Rabbi Shimon bar Yohai, Shimon son of Yohai, Simon son of Yohai or Rashbi (pronounced "Rash-bee", an acronym from Rabbi Shimeon bar Yochai.), was a famous rabbi who lived in the era of the Tannaim (scholars of the Mishnah) in the area of what is today Israel during the Roman period, after the destruction of the Second Temple in 70 CE. He was one of the most eminent disciples of Rabbi Akiva, and is attributed by many with the authorship of the Zohar ("The Brightness"), the chief work of modern-day Jewish mysticism. In addition, the important legal homilies called Sifre and Mekhilta are attributed to him. In the Mishnah, he is often referred to as simply "Rabbi Shimon."
Rabbi Shimon bar Yochai, was a student of Rabbi Akiva, who was the spiritual leader of the Bar Kochva Revolt against Rome. Rabbi Shimon Bar Yochai is one of the most important sages in Jewish history, lived over 1800 years ago.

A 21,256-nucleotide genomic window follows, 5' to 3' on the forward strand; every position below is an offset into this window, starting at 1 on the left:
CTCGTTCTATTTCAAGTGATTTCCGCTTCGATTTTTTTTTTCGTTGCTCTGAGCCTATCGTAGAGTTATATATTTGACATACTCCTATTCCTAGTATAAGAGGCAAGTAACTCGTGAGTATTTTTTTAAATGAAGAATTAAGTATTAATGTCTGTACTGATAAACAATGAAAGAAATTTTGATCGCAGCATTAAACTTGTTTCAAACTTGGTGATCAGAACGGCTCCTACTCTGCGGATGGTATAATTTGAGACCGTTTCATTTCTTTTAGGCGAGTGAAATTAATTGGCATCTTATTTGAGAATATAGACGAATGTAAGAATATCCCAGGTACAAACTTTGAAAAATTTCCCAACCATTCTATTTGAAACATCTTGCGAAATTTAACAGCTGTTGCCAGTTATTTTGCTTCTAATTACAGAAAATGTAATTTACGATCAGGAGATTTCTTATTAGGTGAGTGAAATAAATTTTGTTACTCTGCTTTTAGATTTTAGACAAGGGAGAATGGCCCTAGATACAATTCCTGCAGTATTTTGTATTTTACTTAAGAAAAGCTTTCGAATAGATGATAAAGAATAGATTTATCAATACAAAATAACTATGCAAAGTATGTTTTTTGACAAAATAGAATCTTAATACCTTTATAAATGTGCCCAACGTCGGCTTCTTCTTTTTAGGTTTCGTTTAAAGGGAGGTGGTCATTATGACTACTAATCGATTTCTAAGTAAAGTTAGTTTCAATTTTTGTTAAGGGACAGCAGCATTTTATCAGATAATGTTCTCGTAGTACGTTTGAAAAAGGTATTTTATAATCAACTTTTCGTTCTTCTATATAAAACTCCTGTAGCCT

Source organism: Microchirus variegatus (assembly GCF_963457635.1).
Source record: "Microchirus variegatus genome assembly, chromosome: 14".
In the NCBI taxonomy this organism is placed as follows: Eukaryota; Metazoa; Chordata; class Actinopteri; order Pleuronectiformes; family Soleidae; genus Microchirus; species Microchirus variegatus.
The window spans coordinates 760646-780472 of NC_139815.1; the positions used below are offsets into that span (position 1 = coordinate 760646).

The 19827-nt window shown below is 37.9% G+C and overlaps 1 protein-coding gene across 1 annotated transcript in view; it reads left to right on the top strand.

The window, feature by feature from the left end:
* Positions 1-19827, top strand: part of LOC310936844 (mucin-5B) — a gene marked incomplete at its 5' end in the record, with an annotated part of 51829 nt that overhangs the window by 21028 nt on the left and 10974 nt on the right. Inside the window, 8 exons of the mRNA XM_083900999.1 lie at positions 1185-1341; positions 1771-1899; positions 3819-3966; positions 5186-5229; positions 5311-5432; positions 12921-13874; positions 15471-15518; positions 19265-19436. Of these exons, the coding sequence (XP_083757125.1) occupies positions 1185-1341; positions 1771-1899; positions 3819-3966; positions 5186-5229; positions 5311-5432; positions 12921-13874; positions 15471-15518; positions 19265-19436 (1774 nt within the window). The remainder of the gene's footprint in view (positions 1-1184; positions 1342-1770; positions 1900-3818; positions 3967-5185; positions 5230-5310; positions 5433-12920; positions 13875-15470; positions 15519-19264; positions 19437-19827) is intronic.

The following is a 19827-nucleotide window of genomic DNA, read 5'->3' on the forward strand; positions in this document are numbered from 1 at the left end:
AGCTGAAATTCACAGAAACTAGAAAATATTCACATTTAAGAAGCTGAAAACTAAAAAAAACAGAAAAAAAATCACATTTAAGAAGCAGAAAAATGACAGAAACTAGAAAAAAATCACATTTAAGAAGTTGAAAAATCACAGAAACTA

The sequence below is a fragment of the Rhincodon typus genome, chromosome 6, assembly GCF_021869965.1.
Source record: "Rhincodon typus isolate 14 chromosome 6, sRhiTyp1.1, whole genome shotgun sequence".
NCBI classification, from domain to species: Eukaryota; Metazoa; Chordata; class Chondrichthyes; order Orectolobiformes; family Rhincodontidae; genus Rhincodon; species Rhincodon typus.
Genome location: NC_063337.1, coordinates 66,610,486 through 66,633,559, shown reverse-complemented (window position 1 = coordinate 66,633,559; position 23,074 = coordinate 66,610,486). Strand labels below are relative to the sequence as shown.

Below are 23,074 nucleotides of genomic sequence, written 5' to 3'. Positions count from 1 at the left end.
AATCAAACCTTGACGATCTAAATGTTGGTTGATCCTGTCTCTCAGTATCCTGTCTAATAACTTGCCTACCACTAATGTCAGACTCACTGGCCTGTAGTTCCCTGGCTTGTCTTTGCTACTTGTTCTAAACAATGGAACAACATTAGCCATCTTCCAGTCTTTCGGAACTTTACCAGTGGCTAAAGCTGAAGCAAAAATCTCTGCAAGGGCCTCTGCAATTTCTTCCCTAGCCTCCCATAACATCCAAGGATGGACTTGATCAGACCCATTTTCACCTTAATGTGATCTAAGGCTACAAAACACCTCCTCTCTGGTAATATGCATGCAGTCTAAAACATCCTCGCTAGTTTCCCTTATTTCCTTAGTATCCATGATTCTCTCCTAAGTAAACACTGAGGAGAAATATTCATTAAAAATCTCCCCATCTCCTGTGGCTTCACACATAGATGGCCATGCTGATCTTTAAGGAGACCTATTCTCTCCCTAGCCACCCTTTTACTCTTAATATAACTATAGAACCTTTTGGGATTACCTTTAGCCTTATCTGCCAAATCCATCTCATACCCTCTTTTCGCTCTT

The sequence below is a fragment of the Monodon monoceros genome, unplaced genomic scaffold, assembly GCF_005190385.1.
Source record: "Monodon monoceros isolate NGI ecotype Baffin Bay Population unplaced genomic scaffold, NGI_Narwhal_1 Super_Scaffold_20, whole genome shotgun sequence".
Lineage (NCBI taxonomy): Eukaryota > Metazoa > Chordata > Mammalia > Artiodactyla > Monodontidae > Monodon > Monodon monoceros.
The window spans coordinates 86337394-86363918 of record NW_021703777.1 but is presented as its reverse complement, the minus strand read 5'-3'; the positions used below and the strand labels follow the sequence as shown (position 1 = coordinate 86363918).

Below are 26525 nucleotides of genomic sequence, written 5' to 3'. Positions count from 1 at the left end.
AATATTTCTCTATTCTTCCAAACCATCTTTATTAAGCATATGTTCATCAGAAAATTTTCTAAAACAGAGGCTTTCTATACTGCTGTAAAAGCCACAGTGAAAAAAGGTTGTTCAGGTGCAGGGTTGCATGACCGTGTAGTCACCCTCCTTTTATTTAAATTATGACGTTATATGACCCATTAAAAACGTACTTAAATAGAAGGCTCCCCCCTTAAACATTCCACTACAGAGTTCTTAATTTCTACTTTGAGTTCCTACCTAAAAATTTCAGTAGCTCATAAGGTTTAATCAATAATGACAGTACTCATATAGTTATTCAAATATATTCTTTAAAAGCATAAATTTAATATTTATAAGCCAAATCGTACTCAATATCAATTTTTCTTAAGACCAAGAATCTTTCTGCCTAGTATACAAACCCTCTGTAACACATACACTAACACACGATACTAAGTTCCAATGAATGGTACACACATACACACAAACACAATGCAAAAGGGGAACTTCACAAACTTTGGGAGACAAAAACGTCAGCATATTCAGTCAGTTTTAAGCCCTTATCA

Rabbi Shimon bar Yochai acquired a reputation as a worker of miracles, and on this ground was sent to Rome as an envoy, where (legend tells) he exorcised from the emperor's daughter a demon who had obligingly entered the lady to enable Rabbi Shimon to effect his miracle.
This rabbi bore a large part in the fixation of law, and his decisions are frequently quoted. To him were attributed the important legal homilies called Sifre and Mekhilta, and above all the Zohar, the main work of the Kabbalah.
The fullest account of Rabbi Shimon's teachings is to be found in W Bacher's Agada der Tannaiten, ii. pp. 70-149. When the Talmud attributes a teaching to Rabbi Shimon without specifying which Rabbi Shimon is meant, it means Shimon bar Yochai.